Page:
Eskimos supposedly have multiple words for snow, reflecting the need to be able to distinguish subtle but mportant differences in something so central to one's life. In a similar manner, people in the oil industry have different terms for various grades and products of petroleum, even if it is all just goop to the rest of us. Grandma may have a "lump," but the professional who makes a living evaluating such things must converse with colleagues using a vocabulary that parses lumps, masses, tumors, adenomas, carcinomas, hematomas, adenofibromas, etc. The simple principle seems to be that the more important a concept is to a group of people, the more that language must be able to convey the subleties and practical differences in that concept as it discussed in different contexts.
It is somewhat puzzling therefore, for a society that declared at its founding that we are possessed of certain unalienable rights, to be so limited in our discourse regarding the concept of rights. We seem to have gotten the principle exactly backward. Instead of being able to distinguish the variations and subtleties of individual rights so as to understand how they fit in our system of ordered liberty, we make the term less exact and less meaningful by attaching it to things that have little in common with those endowents recognized bythe founders, and as a result degrade the entire concept.
It is possible to argue strenuously that healhcare is a right, and to assert just as convincingly that it is not, by substituting the word for less politically advantageous, but more exact terms. The reform disciples who advocate for more government involvement in healthcare by invoking the term "rights" do not mean what they say, despite their inexact use of the term. They are not even referring to entitlements, rather they seek to create a social obligation based on political advantage and academic theory. Observing this obligation will ensure that healthcare will lose many of the attributes of a right.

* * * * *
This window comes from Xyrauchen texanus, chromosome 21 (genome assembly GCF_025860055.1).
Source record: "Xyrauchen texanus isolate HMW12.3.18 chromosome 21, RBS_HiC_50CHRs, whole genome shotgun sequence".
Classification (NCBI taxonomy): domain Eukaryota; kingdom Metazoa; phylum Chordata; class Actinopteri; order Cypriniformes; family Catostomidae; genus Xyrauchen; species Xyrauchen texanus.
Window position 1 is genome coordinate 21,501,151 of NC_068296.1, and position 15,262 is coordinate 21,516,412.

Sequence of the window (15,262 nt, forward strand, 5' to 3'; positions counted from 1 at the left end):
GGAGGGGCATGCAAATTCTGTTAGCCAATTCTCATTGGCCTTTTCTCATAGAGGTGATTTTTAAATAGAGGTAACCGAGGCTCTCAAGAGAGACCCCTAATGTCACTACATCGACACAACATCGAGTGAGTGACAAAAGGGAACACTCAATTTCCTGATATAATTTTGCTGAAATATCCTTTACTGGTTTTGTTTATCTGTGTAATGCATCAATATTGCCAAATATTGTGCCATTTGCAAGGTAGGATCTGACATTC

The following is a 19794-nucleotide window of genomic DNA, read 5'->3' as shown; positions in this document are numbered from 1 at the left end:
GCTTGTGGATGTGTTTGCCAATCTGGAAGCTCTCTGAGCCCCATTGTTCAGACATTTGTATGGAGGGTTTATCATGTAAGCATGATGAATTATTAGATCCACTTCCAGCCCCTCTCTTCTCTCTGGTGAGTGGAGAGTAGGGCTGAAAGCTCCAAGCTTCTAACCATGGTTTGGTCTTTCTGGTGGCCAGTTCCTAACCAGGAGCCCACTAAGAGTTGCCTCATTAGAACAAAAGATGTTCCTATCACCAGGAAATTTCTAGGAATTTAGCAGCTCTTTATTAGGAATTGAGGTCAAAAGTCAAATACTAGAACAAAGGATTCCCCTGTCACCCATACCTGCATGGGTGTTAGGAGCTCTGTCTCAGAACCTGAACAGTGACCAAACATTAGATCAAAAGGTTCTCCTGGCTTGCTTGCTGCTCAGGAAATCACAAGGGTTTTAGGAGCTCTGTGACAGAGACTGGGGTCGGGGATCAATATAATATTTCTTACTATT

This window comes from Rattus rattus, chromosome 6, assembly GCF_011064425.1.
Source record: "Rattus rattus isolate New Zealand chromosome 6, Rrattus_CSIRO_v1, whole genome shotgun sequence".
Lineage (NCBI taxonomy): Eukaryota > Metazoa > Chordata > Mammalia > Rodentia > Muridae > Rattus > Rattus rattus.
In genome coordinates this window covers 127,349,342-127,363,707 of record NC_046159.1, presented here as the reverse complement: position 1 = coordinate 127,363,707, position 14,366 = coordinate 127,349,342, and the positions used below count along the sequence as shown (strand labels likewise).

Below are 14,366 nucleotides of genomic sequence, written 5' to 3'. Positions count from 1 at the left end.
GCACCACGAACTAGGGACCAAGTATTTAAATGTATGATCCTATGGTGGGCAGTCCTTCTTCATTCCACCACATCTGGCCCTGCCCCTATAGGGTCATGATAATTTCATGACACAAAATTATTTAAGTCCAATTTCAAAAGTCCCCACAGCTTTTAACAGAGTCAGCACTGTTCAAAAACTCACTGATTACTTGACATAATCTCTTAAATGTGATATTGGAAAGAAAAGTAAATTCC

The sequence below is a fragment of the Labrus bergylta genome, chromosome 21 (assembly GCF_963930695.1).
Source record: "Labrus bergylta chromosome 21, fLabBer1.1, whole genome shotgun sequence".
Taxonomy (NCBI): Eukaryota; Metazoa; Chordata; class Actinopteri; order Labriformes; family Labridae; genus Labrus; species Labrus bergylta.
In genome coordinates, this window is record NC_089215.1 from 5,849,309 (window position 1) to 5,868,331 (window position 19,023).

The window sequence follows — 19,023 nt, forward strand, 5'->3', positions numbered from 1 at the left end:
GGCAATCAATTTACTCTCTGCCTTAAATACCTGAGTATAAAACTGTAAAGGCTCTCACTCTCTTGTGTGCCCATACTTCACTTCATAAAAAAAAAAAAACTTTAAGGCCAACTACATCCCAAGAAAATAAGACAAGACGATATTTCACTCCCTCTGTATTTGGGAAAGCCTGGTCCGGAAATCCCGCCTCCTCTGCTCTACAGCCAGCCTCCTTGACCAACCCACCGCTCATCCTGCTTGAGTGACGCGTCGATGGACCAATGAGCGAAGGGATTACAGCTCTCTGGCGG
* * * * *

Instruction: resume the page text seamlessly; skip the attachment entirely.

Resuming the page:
It should instruct us that Thomas Jefferson limited the enumeration of unalienable rights in the Declaration to three, the last being the pursuit of happiness. This insight recognizes that the meaning of each person's life is an individual and unique attribute. Every person's life involves finding that subjective equilibrium between realtionships, risk, health, honor, work, family, curiosity, ambition, temptation, adventure, fear, etc. that makes life meaningful for that individual. So long as the individual's priorities do not harm his fellow citizens or impair those few purposes for which people form societies, a person should be allowed prioritize his interests in the way most meaningful for him. The malignant progressive on the other hand insists on prioritizing these interests for us. It is the conceit of the political busybody that insists that bodily risks must be minimized even if it means sacrificing those meaningful experiences that give rise to the risks. The blinkered planner presumes to decide what should be meaningful at the end of life, prioritizing hive-like efficiency above the interests of the individual patient. It is just as easy to see how this government meddling is a deprivation of rights as it is "protection" of something that the ideologue confuses with rights. If you want to smoke and drink and have promiscuous sex, because that is what turns your crank, that is your right. If you want your neighbors to pay the health-related costs of the consequences of your activities, you are not invoking rights, you are seeking an accommodation that relies on the interests and altruism of others. If you want to pay for your hip replacement because it is important to the way you want to live your life, that is responsibility, and you should have the right to do so. But if the government tells you that you cannot receive this treatment or that, or that you must be treated in a manner satisfactory to some distant functionary as a matter of "efficiency" or "fairness," healthcare is no longer a right, it is simply a vital resource that has been degraded by tyranny.